I started a series on an effective missionary last week. We all want to be “effective” to what the Lord has called each of us. Sometimes it is hard to know how. Today’s lesson on how to be an effective missionary is to report back to the churches that support you. The good news is that with the technology we have today missionaries can easily report back each month. I am blessed to have wonderful churches who have supported us for years. Most of them require a missionary letter once every three months. I recommend that you send a prayer letter every month. It doesn’t cost that much, it is very easy to do in comparison to missionaries who were on the field 50+ years ago, and it is a blessing to those churches that support you.
Send physical letters through the mail: Monthly prayer letters should be sent as a physical letter to the churches, and as a backup they can be sent via email. The reason for sending the prayer letter through the mail instead of only email is because in the future, the email address you have for a church may no longer be a valid email address. If it is the pastor’s email, he may get a new email address, God may lead him to a new ministry, or he may retire. The church will think you have stopped sending prayer letters altogether, even if you are consistently sending them. If you send monthly prayer letters through the mail, they will always receive your prayer letters.
Give details about your ministry in the prayer letters: Your prayer letters should include details about your ministry, specifically what happened the last month, and what is planned for the present month. Give specific details about what is going on, about specific people you are witnessing to, about steps of faith you are taking. It is a prayer letter, so give the readers specific requests to pray about!
Keep your prayer letters simple and easy to read: I am addressing the format of the letter. I was an assistant pastor at my sending church. At one time, Pastor Lawrence asked me to work in the missions ministry. We had stacks of prayer letters, many from missionaries we never supported, that would come in each month. Each prayer letter was different, for some of them it was hard to identify the missionary, the field, the contact information, and/or the support address. All of that information was on the prayer letter (well… most of the time the information was all there), but the layout was complicated. Make it clear and easy to read. At a glance, the reader should know who the missionary is, where he serves, and how to contact him.
Your prayer letter should fit on one piece of paper: Some churches like to display their missionaries’ prayer letters. When a missionary sends a two page letter, it makes it harder to display. Format your prayer letters so that they fit on one page (and on one side of one page).
Don’t preach in your prayer letter: This may be controversial and I don’t want to offend anyone, but I do think this is a valid point. Your prayer letter is supposed to update churches about your ministry and give them requests so that they can pray for you and those specific requests. Whenever I saw a prayer letter that started out with 2-3 Bible verses and included some sort of comments on the verses, I thought, “this is filler”. Missionary, save your teaching and preaching for the pulpit, use your prayer letters for updates and prayer requests.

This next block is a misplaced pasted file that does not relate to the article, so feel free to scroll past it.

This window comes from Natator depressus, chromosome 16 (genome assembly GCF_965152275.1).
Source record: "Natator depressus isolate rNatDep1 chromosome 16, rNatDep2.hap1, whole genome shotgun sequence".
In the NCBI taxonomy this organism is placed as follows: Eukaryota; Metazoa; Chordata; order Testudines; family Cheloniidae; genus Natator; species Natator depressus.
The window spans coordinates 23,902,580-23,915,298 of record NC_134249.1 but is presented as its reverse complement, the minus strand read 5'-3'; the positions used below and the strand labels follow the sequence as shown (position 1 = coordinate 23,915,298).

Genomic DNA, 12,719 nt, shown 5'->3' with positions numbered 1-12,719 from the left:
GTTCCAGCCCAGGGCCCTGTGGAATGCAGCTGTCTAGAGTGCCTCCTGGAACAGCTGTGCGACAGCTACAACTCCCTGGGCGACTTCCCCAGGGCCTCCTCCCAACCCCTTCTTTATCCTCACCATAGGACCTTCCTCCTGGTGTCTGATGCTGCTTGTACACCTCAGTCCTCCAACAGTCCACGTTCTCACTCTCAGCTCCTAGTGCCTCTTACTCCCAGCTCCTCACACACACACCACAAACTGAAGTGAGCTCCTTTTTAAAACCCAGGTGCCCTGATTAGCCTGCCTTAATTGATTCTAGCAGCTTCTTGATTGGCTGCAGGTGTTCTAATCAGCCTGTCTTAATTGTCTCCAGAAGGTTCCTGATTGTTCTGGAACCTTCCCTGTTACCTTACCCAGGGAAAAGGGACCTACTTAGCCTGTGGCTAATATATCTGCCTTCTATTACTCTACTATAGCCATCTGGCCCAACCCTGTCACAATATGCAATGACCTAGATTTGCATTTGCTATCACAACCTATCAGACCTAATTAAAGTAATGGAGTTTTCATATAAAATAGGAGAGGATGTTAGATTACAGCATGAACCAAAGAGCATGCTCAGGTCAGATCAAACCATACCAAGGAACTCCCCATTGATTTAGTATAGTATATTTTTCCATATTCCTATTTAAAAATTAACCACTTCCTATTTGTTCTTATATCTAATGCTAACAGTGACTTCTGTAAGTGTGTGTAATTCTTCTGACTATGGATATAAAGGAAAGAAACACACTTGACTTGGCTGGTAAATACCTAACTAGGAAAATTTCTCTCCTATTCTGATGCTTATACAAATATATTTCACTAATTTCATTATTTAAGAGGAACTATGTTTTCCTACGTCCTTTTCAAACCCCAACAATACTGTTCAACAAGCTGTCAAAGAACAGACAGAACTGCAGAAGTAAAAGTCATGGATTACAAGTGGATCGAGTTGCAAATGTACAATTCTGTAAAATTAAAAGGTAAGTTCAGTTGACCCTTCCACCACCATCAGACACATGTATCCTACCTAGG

Be honest and forthright: Don’t embellish what is going on in the ministry. Be totally honest. If you are on furlough, make that clear, the same whether you are on deputation or in language school. Don’t misrepresent anything. Be honest and be positive. Every ministry has problems. I can remember when I was in Bible College, at times, pastors would come in to preach chapel, and a running joke was, “The ministry would be easy if it weren’t for people.” It was just a joke, obviously the ministry is all about Jesus and about people. You can be honest, but you don’t have to sound like the world is ending and everything is horrible. Just like every ministry has problems, every ministry also has blessings! Share both, but focus on the blessings (that is a general rule for life, not just for prayer letters). Be clear with what stage you are in, I am on furlough right now, I am visiting churches, and the ministry is still continuing in Argentina. To put it bluntly, If you are on furlough, don’t make it sound like you are on the field.
Be consistent: Send a prayer letter every month. With technology today, a missionary can send their letter to the states from almost anywhere in the world. There may be some place deep in the jungle where a missionary cannot send correspondents, and if that is the case then it is completely understandable why they cannot send a prayer letter every month, but that is an exception, and not the rule.
An effective missionary sends prayer letters to churches every month. People want to know what is going on in your ministry, they have invested in you, they believe God is using you, let them know all about it!